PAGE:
@Bill, I bet that number gets a lot higher when you are doing 2.5D, because each move is about the same number of characters, but the moves are way smaller. If you were cutting out a realistic octopus or something, I bet it could approach that limit.February 20, 2017 at 8:20 am #28013
Wow, so is there some way to measure this? Or I guess you’re right something with a bunch of long straight moves uses almost no data, but if it was curved on all three axis it would be making some very tiny steps…like when you pause a 3d printer. I always try and pause on a curve so I know it will drain its buffer right there, whereas during infill it could keep printing for a while.
Any idea what the buad rate is between the lcd and the ramps?February 20, 2017 at 9:05 am #28019
I’m looking at some of my generated gcode from estlcam (from the MP3DP, which is pretty simple, most of the time) and it looks pretty consistent at 4 decimal places, so maybe 40 characters for the worst X, Y, Z gcode move.
40Bytes/command * 10bits/Byte / (115200 bits/second) = 3.5ms/command
At a speed of 100mm/s, then you could have a resolution of:
100mm/s * 0.0035s/command = 0.35mm/command
The trouble with this estimate (well, there are many, it’s a great simplification) is that the resolution isn’t really under our control, so even if you’re fine with 0.35mm per command, estlcam might be doing 0.0001mm/command, in which case, the speed will drop significantly. The parts of a 2.5D that were really hogging out material would be in lines, so maybe not a big deal. That helical cutting might be a problem. Another point is that Marlin is going to be doing it’s acceleration limiting too, including on curves, so that might also be limiting it to the point where the baud rate doesn’t matter.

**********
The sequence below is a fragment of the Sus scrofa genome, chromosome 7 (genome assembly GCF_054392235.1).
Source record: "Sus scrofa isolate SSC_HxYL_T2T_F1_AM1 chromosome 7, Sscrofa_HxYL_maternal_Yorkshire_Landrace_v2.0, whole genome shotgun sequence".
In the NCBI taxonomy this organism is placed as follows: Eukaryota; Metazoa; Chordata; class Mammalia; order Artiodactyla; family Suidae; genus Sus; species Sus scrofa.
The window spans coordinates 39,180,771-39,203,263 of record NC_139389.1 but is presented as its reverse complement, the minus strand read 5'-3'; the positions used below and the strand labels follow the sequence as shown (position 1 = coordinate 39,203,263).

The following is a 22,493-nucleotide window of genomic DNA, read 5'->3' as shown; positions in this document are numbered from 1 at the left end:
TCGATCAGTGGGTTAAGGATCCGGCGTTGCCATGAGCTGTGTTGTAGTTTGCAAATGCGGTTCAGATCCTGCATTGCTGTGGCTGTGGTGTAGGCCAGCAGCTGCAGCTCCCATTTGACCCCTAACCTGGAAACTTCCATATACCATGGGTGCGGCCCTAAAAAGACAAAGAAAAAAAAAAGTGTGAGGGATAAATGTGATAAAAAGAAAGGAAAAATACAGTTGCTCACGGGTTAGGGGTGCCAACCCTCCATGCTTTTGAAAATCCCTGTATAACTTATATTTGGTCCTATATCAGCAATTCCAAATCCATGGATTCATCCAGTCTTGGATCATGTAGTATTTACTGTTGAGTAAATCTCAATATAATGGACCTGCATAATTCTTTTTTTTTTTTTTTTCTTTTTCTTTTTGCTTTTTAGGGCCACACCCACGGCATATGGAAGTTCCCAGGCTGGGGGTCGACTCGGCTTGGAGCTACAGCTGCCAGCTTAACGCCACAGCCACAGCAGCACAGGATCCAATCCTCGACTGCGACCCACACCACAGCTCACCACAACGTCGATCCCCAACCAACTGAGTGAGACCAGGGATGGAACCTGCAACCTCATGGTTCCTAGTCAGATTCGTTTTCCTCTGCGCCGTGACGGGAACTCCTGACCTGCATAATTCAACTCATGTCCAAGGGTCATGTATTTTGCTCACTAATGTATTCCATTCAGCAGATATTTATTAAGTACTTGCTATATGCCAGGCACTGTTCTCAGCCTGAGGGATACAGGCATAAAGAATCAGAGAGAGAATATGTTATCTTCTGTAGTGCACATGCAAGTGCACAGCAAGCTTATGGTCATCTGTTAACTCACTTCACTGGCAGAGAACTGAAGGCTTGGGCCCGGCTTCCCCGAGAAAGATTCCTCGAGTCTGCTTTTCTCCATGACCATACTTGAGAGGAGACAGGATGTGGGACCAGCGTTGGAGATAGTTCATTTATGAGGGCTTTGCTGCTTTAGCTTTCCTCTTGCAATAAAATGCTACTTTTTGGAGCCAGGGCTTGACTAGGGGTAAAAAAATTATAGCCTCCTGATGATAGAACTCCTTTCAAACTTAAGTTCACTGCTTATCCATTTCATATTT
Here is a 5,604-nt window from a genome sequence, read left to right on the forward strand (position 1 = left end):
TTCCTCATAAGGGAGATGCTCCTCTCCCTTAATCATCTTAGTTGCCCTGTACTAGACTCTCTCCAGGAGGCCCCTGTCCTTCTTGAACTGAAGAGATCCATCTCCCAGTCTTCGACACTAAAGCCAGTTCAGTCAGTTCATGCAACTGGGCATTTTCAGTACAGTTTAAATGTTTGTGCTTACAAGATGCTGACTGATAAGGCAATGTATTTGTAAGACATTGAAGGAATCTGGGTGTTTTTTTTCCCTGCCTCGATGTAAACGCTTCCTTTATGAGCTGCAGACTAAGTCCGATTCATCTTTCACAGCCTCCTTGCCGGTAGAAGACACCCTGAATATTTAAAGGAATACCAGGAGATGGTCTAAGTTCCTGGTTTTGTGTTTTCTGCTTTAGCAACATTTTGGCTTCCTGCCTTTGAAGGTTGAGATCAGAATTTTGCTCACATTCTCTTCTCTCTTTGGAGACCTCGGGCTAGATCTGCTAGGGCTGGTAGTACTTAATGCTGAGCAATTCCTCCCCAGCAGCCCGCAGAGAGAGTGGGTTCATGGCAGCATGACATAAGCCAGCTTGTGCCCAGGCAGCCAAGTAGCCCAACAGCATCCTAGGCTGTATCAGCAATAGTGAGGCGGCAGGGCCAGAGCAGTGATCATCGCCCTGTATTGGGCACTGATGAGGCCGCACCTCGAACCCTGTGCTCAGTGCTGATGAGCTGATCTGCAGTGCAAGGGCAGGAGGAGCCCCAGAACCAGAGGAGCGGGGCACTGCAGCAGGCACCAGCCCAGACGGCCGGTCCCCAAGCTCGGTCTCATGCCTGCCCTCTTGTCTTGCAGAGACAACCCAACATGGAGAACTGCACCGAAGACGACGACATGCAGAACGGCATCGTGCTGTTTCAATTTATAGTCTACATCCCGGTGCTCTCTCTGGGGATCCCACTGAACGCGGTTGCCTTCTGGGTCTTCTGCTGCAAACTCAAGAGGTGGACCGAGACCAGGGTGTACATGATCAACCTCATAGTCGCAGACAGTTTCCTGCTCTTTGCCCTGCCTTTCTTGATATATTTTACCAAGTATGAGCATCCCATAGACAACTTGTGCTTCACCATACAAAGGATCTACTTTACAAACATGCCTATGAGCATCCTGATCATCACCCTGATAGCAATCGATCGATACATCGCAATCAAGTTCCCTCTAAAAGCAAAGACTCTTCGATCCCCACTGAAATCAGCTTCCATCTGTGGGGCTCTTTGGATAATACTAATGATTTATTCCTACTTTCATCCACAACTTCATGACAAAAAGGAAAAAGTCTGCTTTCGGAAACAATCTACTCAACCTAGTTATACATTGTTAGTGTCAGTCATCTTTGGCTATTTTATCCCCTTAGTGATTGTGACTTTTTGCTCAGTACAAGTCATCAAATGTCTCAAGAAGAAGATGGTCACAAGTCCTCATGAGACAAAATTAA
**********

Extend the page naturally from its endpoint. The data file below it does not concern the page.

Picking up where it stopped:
If I were going to try and figure out what speed was needed for a particular gcode file, I’d probably write a script that would essentially simulate the gcode moves, measuring the baud rate needed. But that would also be a poor estimation.
I wonder how hard it would be to get the current speed and current buffer size from Marlin. I keep wondering what speed the tool is actually moving, after all its acceleration limiting, and also knowing the size of the buffer would be pretty useful, I think. Isn’t there a way to customize the status message that it spits out periodically?
w.r.t. the LCD, I have no idea. It’s not using UART/Serial, is it? I thought it was using SPI or something. Might be a good question for some Marlin user group. I also thought the SD card was basically being connected directly to the Marlin, so it wouldn’t depend on the speed to the display, but the speed the Marlin can read the SD card.February 20, 2017 at 9:39 am #28027
If the serial is set too low the tool just pauses between moves, the computer will have no problem with keeping up. If the serial is set too fast for the computer to keep up with, the computer might miss a pause handshake an keep dumping characters that the Arduino ignores. I’m running 250000 on a 12 year old laptop (P4 with 1G ram) running Windows 10 and haven’t seen any indication of dropped characters, but I haven’t tried anything complex yet.